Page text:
|Publication number||US6252909 B1|
|Application number||US 08/804,909|
|Publication date||Jun 26, 2001|
|Filing date||Feb 25, 1997|
|Priority date||Sep 21, 1992|
|Publication number||08804909, 804909, US 6252909 B1, US 6252909B1, US-B1-6252909, US6252909 B1, US6252909B1|
|Inventors||Michael A. Tzannes, Peter Niels Heller, John P. Stautner, William R. Morrell, Sriram Jayasimha|
|Original Assignee||Aware, Inc.|
|Export Citation||BiBTeX, EndNote, RefMan|
|Patent Citations (5), Referenced by (41), Classifications (10), Legal Events (11)|
|External Links: USPTO, USPTO Assignment, Espacenet|
This application is a Continuation-in-Part of U.S. patent application Ser. No. 08/307,331, filed Sep. 16, 1994, Pat. No. 5,606,642, which is a division of U.S. Patent Application Ser. No. 07/948,147, filed Sep. 21, 1992, Pat. No. 5,408,580.
The present invention relates to data transmission systems, and more particularly, to an improved multi-carrier transmission system.
In prior art multi-carrier systems, a communication path having a fixed bandwidth is divided into a number of sub-bands having different frequencies. The width of the sub-bands is chosen to be the same for all sub-bands and small enough to allow the distortion in each sub-band to be modeled by a single attenuation and phase shift for the band. If the noise level in each band is known, the volume of data sent in each band may be maximized for any given bit error rate by choosing a symbol set for each channel having the maximum number of symbols consistent with the available signal-to-noise ratio of the channel. By using each sub-band at its maximum capacity, the amount of data that can be transmitted in the communication path for a given error rate is maximized.
For example, consider a system in which one of the sub-channels has a signal-to-noise ratio which allows at least 16 digital levels to be distinguished from one another with an acceptable error rate. In this case, a symbol set having 16 possible signal values is chosen. If the incoming data stream is binary, each consecutive group of 4 bits is used to compute the corresponding symbol value which is then sent on the communication channel in the sub-band in question.
In digitally implemented multi-carrier systems, the actual synthesis of the signal representing the sum of the various modulated carriers is carried out via a mathematical transformation that generates a sequence of numbers that represents the amplitude of the signal as function of time. For example, a sum signal may be generated by applying an inverse Fourier transformation to a data vector generated from the symbols to be transmitted in the next time interval. Similarly, the symbols are recovered at the receiver using the corresponding inverse transformation.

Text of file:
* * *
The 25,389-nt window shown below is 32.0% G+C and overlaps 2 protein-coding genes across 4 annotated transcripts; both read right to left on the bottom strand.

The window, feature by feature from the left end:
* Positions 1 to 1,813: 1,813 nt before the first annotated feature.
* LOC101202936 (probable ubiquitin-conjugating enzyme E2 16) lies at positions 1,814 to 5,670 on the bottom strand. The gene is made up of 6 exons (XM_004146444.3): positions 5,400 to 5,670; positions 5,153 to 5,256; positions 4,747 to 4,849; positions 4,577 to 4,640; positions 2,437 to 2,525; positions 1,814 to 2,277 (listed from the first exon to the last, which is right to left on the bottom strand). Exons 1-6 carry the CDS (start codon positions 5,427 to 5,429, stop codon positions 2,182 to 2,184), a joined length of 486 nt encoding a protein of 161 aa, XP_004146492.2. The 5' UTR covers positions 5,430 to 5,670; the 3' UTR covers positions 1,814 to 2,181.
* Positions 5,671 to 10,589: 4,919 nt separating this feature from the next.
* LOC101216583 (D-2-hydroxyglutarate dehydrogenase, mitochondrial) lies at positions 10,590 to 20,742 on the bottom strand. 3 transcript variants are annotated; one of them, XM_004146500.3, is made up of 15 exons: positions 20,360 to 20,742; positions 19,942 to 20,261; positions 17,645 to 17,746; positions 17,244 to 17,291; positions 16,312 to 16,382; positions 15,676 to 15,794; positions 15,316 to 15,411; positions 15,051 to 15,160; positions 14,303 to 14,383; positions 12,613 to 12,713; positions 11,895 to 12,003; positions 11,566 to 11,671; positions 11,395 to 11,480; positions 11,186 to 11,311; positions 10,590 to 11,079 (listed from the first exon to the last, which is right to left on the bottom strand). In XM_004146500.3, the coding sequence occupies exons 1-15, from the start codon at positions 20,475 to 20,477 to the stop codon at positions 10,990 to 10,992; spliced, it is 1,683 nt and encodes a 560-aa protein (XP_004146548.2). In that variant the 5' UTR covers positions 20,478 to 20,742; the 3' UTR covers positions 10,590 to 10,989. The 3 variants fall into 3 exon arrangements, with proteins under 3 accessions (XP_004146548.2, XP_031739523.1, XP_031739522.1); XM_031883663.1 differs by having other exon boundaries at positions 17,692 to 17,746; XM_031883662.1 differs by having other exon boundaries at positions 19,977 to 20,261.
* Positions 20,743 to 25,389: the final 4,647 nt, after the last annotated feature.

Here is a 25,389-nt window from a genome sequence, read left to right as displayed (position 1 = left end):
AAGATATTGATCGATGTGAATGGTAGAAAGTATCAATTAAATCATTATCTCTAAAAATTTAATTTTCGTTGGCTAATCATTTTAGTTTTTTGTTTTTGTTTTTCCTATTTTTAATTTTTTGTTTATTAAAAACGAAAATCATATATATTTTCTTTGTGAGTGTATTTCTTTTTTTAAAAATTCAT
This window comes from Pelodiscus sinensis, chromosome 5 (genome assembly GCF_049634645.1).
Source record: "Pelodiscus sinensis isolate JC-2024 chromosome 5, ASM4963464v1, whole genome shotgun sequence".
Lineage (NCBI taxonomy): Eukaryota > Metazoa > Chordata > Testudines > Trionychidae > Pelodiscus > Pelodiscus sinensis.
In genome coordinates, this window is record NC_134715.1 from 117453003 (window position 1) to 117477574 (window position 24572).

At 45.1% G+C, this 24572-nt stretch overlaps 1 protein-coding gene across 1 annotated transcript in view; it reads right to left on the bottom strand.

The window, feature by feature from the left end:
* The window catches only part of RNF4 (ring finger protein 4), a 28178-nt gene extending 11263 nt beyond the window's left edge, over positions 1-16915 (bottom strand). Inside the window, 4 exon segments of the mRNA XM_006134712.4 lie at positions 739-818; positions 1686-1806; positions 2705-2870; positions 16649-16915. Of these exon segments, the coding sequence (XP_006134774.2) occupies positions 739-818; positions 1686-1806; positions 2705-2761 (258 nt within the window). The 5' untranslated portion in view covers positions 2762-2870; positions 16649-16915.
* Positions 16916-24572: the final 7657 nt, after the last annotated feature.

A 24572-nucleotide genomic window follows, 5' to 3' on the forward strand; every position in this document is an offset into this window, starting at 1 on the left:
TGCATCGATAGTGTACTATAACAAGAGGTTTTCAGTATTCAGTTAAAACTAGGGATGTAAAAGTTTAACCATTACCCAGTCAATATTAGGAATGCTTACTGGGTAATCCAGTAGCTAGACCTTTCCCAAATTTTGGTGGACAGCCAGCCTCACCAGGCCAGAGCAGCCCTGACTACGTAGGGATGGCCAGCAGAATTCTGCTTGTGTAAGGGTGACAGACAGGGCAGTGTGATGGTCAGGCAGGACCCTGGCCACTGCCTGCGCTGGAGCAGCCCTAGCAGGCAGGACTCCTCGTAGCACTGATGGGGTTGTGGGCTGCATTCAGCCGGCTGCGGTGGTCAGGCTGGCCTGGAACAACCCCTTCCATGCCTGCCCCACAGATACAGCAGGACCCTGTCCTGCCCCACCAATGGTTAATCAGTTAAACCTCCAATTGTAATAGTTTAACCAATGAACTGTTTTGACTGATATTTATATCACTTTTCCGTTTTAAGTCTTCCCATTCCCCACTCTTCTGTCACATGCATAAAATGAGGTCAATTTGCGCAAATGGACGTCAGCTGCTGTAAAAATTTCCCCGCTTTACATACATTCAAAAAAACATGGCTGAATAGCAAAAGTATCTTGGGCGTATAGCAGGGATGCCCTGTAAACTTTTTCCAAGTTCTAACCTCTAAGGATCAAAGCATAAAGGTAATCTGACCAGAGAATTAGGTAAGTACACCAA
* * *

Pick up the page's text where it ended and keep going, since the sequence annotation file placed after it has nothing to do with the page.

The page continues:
The computational workload inherent in synthesizing and analyzing the multi-carrier signal is related to the number of sub-bands. For example, if Fourier transforms are utilized, the workload is of order NlogN where N is the number of sub-bands. Similar relationships exist for other transforms. Hence, it is advantageous to minimize the number of sub-bands.
There are two factors that determine the number of sub-bands in prior art systems. First, the prior art systems utilize a uniform bandwidth. Hence, the number of sub-bands is at least as great as the total bandwidth available for transmission divided by the bandwidth of the smallest sub-band. The size of the smallest sub-band is determined by need to characterize each channel by a single attenuation and phase shift. Thus, the sub-band having the most rapidly varying distortion sets the number of sub-bands and the computational workload in the case in which white noise is the primary contributor to the signal-to-noise ratio.
In systems in which the major source of interference is narrow band interference, the minimum sub-band is set with reference to the narrowest sub-band that must be removed from the communication channel to avoid the interference. Consider a communication channel consisting of a twisted pair of wires which is operated at a total communication band which overlaps with the AM broadcast band in frequency. Because of the imperfect shielding of the wires, interference from strong radio stations will be picked up by the twisted pair. Hence, the sub-bands that correspond to these radio signals are not usable. In this case, prior art systems break the communication band into a series of uniform sub-bands in which certain sub-bands are not used. Ideally, the sub-bands are sufficiently narrow that only the portion of the spectrum that is blocked by a radio signal is lost when a sub-band is marked as being unusable.
Broadly, it is the object of the present invention to provide an improved multi-carrier transmission system.
It is a further object of the present invention to provide a multi-carrier transmission system having a lower computational workload than imposed by systems having bands of equal band-width.
These and other objects of the present invention will become apparent to those skilled in the art from the following detailed description of the invention and the accompanying drawings.
The present invention is a communication system for sending a sequence of symbols on a communication link. The system includes a transmitter for placing information indicative of the sequence of symbols on the communication link and a receiver for receiving the information placed on the communication link by the transmitter. The transmitter includes a clock for defining successive frames, each of the frames including M time intervals, where M is an integer greater than 1. A modulator modulates each of the M carrier signals with a signal related to the value of one of the symbols thereby generating a modulated carrier signal corresponding to each of the carrier signals. The modulated carriers are combined into a sum signal which is transmitted on the communication link. The carrier signals include first and second carriers, the first carrier having a different bandwidth than the second carrier. In one embodiment, the modulator includes a tree-structured array of filter banks having M leaf nodes, each of the values related to the symbols forming an input to a corresponding one of the leaf nodes. Each of the nodes includes one of the filter banks. Similarly, the receiver can be constructed of a tree-structured array of sub-band filter banks for converting M time-domain samples received on the communication link to M symbol values.